Open this publication in new window or tab >>Weakened by the Storm: Rebel Group and Recruitment in the Wake of Natural Disasters in the Philippines
(English)In: Journal of Peace Research, ISSN 0022-3433, E-ISSN 1460-3578Article in journal (Refereed) Submitted
National Category
Social Sciences
Identifiers
urn:nbn:se:uu:diva-268333 (URN)
Available from: 2015-12-04 Created: 2015-12-04 Last updated: 2017-12-01
3.
The record could not be found. The reason may be that the record is no longer available or you may have typed in a wrong id in the address field.
4. Should I Stay or Should I Go? How People Respond to Evacuation Orders ahead of Natural Disasters in the Philippines and India
Open this publication in new window or tab >>Should I Stay or Should I Go? How People Respond to Evacuation Orders ahead of Natural Disasters in the Philippines and India
(English)Manuscript (preprint) (Other academic)
Abstract [en]

Why do some people evacuate ahead of natural disasters while others do not? The question is crucial for effective natural disaster response and crisis management. The timely response to early warning alerts before Cyclone Phailin in India led to a minimal death toll despite being affected by a powerful cyclone that caused hundreds of millions of dollars in damage and affected the livelihoods of 13 million people in October 2013. A month later, Typhoon Haiyan devastated the regions of Samar, Leyte and Panay in the Philippines, causing up to 8,000 fatalities. Only a minority of the population followed the warnings and evacuation orders. This paper explores the striking variation of responses between India and the Philippines by examining the importance of two main factors suggested by previous research: experience and trust. Prior experience of natural disaster increases individual perception of risk and may lead to institutional learning, but only where the experienced disaster was traumatic. Trust between citizens and public officials is held to further increase the likelihood people will evacuate in advance of natural disasters. These two interrelated factors are explored through a structured, focused comparison between the responses to Cyclone Phailin in India (Orissa) and to Typhoon Haiyan in the Philippines (Leyte) in 2013. The data, drawn from extensive field research in India and the Philippines, combines a household survey together with 30 semi-structured interviews, and focus group discussions.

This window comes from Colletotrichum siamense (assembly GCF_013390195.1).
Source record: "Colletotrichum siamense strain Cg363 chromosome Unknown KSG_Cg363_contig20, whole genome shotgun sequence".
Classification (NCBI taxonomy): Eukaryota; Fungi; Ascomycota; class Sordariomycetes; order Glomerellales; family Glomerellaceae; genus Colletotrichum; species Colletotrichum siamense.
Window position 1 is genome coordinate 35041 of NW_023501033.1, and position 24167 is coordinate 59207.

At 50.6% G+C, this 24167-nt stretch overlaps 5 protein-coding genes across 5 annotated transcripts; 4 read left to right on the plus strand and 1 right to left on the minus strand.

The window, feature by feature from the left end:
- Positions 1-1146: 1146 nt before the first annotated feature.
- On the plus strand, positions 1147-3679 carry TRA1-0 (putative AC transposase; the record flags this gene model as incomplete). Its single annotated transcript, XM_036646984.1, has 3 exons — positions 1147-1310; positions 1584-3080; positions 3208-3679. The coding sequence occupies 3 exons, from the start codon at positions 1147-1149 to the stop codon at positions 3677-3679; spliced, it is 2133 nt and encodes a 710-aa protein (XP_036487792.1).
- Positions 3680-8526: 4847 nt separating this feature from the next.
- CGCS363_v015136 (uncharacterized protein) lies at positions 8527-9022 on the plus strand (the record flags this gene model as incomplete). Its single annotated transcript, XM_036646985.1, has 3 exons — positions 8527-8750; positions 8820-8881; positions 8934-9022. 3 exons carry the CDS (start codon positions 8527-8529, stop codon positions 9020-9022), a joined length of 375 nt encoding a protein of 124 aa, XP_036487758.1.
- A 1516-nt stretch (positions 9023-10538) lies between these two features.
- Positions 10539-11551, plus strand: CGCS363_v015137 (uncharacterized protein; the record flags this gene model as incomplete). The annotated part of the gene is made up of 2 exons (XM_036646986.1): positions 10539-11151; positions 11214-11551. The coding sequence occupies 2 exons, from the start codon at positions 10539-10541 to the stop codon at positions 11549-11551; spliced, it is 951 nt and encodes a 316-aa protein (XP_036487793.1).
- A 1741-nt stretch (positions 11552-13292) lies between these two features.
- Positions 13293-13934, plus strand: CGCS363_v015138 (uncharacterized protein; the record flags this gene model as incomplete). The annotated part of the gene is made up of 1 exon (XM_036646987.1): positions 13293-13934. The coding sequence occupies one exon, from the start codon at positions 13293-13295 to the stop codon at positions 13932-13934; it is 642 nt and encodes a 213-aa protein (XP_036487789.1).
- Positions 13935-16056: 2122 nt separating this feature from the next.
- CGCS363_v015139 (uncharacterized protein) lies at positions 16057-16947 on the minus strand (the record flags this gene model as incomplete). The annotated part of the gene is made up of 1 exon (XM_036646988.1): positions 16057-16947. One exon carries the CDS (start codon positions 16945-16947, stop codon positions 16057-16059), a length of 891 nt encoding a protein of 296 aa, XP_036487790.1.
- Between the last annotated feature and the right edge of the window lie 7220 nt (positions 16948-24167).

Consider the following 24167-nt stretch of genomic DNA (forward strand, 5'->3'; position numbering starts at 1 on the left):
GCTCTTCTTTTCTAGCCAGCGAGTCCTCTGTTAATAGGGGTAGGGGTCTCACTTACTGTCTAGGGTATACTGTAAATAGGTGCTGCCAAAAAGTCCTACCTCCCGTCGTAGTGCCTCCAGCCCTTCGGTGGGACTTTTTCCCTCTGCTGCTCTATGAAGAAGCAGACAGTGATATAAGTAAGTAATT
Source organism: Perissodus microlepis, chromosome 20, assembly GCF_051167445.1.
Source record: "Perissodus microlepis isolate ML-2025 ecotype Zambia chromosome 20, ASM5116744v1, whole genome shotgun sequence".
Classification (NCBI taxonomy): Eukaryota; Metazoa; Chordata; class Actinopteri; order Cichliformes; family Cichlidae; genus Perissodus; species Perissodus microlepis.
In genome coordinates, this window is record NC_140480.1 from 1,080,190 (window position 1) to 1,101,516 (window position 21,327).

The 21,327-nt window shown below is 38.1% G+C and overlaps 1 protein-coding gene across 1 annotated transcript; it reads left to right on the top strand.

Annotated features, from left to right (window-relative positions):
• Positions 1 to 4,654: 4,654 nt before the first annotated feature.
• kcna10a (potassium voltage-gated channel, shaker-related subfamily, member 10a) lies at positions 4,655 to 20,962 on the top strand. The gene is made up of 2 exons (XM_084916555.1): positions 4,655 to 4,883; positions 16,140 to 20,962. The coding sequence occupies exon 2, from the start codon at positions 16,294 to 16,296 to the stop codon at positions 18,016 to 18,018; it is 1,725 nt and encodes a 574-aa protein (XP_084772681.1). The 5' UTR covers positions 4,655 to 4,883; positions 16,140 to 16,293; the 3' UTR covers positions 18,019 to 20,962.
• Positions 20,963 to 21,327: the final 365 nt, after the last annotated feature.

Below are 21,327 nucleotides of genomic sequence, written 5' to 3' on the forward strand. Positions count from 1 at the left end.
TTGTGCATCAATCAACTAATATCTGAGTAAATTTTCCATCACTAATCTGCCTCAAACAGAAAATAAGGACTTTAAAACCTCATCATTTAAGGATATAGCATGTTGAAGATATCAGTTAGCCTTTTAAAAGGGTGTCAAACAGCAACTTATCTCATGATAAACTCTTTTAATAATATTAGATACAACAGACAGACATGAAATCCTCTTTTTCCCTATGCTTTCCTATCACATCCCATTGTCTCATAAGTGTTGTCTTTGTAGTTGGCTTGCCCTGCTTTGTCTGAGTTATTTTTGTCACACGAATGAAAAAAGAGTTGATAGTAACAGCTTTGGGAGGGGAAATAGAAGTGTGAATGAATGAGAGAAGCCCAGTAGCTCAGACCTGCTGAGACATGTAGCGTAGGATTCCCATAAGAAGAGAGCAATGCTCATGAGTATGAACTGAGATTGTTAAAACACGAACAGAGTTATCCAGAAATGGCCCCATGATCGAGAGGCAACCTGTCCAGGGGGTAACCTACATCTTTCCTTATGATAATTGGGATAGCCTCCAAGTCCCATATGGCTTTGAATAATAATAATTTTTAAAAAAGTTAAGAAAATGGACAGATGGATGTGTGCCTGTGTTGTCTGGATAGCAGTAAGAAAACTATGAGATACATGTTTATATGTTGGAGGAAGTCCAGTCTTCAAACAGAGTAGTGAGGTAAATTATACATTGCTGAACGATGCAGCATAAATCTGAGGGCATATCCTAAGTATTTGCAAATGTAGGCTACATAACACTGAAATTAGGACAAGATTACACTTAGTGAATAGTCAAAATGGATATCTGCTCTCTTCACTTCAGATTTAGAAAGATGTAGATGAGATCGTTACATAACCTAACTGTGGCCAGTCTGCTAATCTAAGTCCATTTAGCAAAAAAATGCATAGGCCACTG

National Category
Social Sciences
Identifiers
urn:nbn:se:uu:diva-269177 (URN)
Available from: 2015-12-14 Created: 2015-12-14 Last updated: 2015-12-14